A recent mis-selling case* has concerning new developments:
- Kays Hotels Ltd (Kays) was permitted to bring its claim based on a product bought in 2005, outside the normal six-year limitation period; and
- Kays had already received compensation from the Financial Conduct Authorities Review, but in contrast to another recent decision**, was still allowed to pursue a claim against Barclays.
In 2005, Kays took out a loan of £1.34 million with Barclays, repayable over 20 years at an interest rate of 1.5% over Barclays’ base rate.
It is alleged that Barclays representatives told Mr Saeed, one of its directors, that in order to draw down under the loan, he would also need to enter into a complex interest rate hedging product. If the Bank of England base rate rose above 5.5%, Barclays would pay the difference between the base rate and 5.5%; but if the Bank of England base rate fell below 4%, Kays would be required to make additional payments to Barclays.
Kays brought its claim against Barclays in 2012, some seven years after the hedging product was entered into.
Kays argued successfully that the limitation period should be three years from the date on which Kays had the knowledge needed to bring its claim, rather than six years from the date of the contract***.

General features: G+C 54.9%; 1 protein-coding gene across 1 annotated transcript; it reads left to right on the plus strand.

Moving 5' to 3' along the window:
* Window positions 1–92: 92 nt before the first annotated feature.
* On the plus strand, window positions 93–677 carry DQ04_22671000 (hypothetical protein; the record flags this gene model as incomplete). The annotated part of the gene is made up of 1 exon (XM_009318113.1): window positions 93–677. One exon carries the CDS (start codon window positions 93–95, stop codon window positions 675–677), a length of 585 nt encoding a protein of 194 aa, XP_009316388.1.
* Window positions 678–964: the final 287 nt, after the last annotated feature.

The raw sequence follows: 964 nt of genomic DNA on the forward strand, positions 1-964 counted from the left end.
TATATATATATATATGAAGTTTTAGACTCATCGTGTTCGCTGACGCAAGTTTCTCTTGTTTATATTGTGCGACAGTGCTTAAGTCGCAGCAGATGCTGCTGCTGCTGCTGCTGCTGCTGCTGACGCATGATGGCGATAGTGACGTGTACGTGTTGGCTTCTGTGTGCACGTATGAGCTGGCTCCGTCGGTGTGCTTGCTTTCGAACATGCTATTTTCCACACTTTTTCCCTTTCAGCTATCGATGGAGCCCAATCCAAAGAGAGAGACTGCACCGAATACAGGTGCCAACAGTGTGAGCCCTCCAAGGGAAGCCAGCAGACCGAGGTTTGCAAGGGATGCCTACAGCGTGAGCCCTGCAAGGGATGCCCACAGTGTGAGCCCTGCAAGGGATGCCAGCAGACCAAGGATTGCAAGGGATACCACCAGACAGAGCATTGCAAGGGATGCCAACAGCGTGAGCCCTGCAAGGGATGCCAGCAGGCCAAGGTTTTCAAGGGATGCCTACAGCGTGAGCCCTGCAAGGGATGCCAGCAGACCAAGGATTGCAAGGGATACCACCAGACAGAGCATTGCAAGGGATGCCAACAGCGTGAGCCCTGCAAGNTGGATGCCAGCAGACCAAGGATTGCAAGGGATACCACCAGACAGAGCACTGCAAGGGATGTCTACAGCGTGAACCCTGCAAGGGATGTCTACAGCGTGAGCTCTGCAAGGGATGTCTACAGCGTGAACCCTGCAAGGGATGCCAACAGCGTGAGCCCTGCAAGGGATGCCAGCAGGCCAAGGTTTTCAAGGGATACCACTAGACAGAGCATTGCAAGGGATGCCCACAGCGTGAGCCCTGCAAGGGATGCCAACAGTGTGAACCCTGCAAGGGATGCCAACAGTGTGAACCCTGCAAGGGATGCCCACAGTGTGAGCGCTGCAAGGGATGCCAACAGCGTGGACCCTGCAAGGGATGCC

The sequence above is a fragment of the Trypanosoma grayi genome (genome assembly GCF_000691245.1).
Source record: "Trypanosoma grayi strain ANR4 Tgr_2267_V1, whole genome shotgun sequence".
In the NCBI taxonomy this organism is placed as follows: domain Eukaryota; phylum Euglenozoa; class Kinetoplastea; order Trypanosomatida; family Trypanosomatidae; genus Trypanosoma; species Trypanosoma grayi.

Kays had needed to make payments under the hedging product before 2009, more than three years before they issued proceedings. Kays, however, argued that simply having to make some payments should not have alerted it to the mis-selling. The claim did not arise just because the hedging product caused Kays to be liable to make some payments under it, but because the product was unsuitable and exposed Kays to excessive risk over its whole lifetime.
Financial Conduct Authorities Review
In June 2012, the FSA announced an agreement with banks (including Barclays) to review the sale of interest rate hedging products to non-sophisticated customers. Kays’ claim was stayed while it applied for compensation under the Past Business Review.
Barclays has already paid approximately £166,000 to Kays, and Kays has an outstanding application for compensation under the Review for consequential losses. However, the stay on its claim expired, and Kays continued proceedings.
Proceedings still ongoing
This decision only concerned a summary application rather than a final judgment. The judge found that Kays had a real (more than a merely fanciful) prospect of success at trial. Whether Kays will ultimately succeed in its claim against Barclays has yet to be determined.
*Kays Hotels Ltd v Barclays Bank plc
**Clark v Focus Asset Management  EWCA Civ 
***Section 14A of the Limitation Act 1980